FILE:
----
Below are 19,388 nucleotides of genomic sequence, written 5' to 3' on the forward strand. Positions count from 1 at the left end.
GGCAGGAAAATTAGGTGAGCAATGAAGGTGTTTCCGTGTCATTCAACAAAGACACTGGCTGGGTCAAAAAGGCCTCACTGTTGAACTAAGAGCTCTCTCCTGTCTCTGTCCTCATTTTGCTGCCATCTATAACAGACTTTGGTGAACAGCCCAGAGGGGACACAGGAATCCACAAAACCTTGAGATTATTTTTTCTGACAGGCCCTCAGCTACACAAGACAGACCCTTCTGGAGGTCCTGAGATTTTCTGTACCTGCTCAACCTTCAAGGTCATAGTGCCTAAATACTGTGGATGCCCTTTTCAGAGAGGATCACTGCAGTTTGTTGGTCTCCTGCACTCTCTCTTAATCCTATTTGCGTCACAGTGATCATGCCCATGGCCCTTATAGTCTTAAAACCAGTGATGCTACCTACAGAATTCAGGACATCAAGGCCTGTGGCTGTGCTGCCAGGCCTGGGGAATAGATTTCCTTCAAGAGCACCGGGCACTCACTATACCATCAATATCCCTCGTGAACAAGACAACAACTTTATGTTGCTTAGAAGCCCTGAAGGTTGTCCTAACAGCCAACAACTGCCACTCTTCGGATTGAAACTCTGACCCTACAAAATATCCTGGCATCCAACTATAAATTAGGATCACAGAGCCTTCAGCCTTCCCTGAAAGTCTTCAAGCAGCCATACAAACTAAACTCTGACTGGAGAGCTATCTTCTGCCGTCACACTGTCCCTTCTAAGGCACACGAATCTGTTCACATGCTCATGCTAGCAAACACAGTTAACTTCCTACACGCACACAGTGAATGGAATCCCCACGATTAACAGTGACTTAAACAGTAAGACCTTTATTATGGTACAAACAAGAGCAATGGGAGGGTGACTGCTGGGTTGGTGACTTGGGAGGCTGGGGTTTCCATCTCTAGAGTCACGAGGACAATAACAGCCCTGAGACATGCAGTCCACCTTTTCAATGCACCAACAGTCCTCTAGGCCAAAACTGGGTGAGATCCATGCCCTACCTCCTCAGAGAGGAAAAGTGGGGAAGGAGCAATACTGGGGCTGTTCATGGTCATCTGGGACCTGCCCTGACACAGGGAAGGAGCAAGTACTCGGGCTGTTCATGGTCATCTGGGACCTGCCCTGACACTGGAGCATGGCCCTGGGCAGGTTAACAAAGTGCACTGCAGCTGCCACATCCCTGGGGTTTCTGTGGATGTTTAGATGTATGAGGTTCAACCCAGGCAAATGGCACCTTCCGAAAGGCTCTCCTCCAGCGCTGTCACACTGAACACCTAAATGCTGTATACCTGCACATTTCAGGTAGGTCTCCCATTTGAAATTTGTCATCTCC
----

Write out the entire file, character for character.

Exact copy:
Below are 19,388 nucleotides of genomic sequence, written 5' to 3' on the forward strand. Positions count from 1 at the left end.
GGCAGGAAAATTAGGTGAGCAATGAAGGTGTTTCCGTGTCATTCAACAAAGACACTGGCTGGGTCAAAAAGGCCTCACTGTTGAACTAAGAGCTCTCTCCTGTCTCTGTCCTCATTTTGCTGCCATCTATAACAGACTTTGGTGAACAGCCCAGAGGGGACACAGGAATCCACAAAACCTTGAGATTATTTTTTCTGACAGGCCCTCAGCTACACAAGACAGACCCTTCTGGAGGTCCTGAGATTTTCTGTACCTGCTCAACCTTCAAGGTCATAGTGCCTAAATACTGTGGATGCCCTTTTCAGAGAGGATCACTGCAGTTTGTTGGTCTCCTGCACTCTCTCTTAATCCTATTTGCGTCACAGTGATCATGCCCATGGCCCTTATAGTCTTAAAACCAGTGATGCTACCTACAGAATTCAGGACATCAAGGCCTGTGGCTGTGCTGCCAGGCCTGGGGAATAGATTTCCTTCAAGAGCACCGGGCACTCACTATACCATCAATATCCCTCGTGAACAAGACAACAACTTTATGTTGCTTAGAAGCCCTGAAGGTTGTCCTAACAGCCAACAACTGCCACTCTTCGGATTGAAACTCTGACCCTACAAAATATCCTGGCATCCAACTATAAATTAGGATCACAGAGCCTTCAGCCTTCCCTGAAAGTCTTCAAGCAGCCATACAAACTAAACTCTGACTGGAGAGCTATCTTCTGCCGTCACACTGTCCCTTCTAAGGCACACGAATCTGTTCACATGCTCATGCTAGCAAACACAGTTAACTTCCTACACGCACACAGTGAATGGAATCCCCACGATTAACAGTGACTTAAACAGTAAGACCTTTATTATGGTACAAACAAGAGCAATGGGAGGGTGACTGCTGGGTTGGTGACTTGGGAGGCTGGGGTTTCCATCTCTAGAGTCACGAGGACAATAACAGCCCTGAGACATGCAGTCCACCTTTTCAATGCACCAACAGTCCTCTAGGCCAAAACTGGGTGAGATCCATGCCCTACCTCCTCAGAGAGGAAAAGTGGGGAAGGAGCAATACTGGGGCTGTTCATGGTCATCTGGGACCTGCCCTGACACAGGGAAGGAGCAAGTACTCGGGCTGTTCATGGTCATCTGGGACCTGCCCTGACACTGGAGCATGGCCCTGGGCAGGTTAACAAAGTGCACTGCAGCTGCCACATCCCTGGGGTTTCTGTGGATGTTTAGATGTATGAGGTTCAACCCAGGCAAATGGCACCTTCCGAAAGGCTCTCCTCCAGCGCTGTCACACTGAACACCTAAATGCTGTATACCTGCACATTTCAGGTAGGTCTCCCATTTGAAATTTGTCATCTCC